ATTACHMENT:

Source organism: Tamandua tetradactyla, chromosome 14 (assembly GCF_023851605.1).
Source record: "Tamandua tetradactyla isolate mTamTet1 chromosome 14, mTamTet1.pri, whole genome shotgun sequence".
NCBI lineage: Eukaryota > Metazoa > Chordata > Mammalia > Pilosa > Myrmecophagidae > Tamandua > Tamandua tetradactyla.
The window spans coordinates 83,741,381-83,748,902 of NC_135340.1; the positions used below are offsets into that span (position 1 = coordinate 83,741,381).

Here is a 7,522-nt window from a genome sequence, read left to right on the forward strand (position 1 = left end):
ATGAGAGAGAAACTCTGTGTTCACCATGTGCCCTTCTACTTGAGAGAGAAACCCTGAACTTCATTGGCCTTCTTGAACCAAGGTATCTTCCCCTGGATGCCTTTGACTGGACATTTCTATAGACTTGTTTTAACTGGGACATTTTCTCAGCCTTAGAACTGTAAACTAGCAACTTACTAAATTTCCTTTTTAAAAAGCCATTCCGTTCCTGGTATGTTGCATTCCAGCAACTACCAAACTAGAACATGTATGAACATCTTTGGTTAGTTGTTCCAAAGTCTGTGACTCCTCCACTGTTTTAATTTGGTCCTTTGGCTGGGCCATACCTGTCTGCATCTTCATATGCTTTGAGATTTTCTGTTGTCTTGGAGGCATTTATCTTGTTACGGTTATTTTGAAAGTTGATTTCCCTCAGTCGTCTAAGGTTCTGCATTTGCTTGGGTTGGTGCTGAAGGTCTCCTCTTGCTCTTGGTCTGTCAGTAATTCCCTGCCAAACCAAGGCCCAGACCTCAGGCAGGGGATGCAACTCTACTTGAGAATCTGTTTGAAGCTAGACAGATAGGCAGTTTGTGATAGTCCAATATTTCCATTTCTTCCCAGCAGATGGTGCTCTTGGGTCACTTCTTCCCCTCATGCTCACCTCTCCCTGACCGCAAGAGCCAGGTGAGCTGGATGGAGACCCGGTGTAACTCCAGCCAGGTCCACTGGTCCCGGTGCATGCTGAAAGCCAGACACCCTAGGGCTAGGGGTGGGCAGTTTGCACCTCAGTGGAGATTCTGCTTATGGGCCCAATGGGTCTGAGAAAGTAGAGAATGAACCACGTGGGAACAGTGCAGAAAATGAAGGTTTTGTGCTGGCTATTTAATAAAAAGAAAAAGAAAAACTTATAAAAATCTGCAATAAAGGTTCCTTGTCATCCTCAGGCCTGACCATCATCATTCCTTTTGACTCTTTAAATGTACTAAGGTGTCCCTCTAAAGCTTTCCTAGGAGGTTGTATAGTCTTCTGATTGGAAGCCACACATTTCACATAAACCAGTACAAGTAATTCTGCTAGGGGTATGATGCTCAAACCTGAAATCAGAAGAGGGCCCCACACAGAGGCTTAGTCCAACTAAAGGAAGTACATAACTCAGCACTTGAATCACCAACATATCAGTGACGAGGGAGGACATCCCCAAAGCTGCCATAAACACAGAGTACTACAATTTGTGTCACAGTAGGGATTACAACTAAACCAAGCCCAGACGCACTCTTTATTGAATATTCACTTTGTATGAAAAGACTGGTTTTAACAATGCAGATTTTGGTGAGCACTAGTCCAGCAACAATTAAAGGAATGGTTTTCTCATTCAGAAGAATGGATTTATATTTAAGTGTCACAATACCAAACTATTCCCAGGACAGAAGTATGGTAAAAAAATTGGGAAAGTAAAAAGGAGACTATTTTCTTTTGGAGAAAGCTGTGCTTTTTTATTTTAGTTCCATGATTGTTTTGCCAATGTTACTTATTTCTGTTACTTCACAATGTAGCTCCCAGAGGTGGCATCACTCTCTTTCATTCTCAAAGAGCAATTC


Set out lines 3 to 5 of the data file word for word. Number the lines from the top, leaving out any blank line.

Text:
NCBI lineage: Eukaryota > Metazoa > Chordata > Mammalia > Pilosa > Myrmecophagidae > Tamandua > Tamandua tetradactyla.
The window spans coordinates 83,741,381-83,748,902 of NC_135340.1; the positions used below are offsets into that span (position 1 = coordinate 83,741,381).

Here is a 7,522-nt window from a genome sequence, read left to right on the forward strand (position 1 = left end):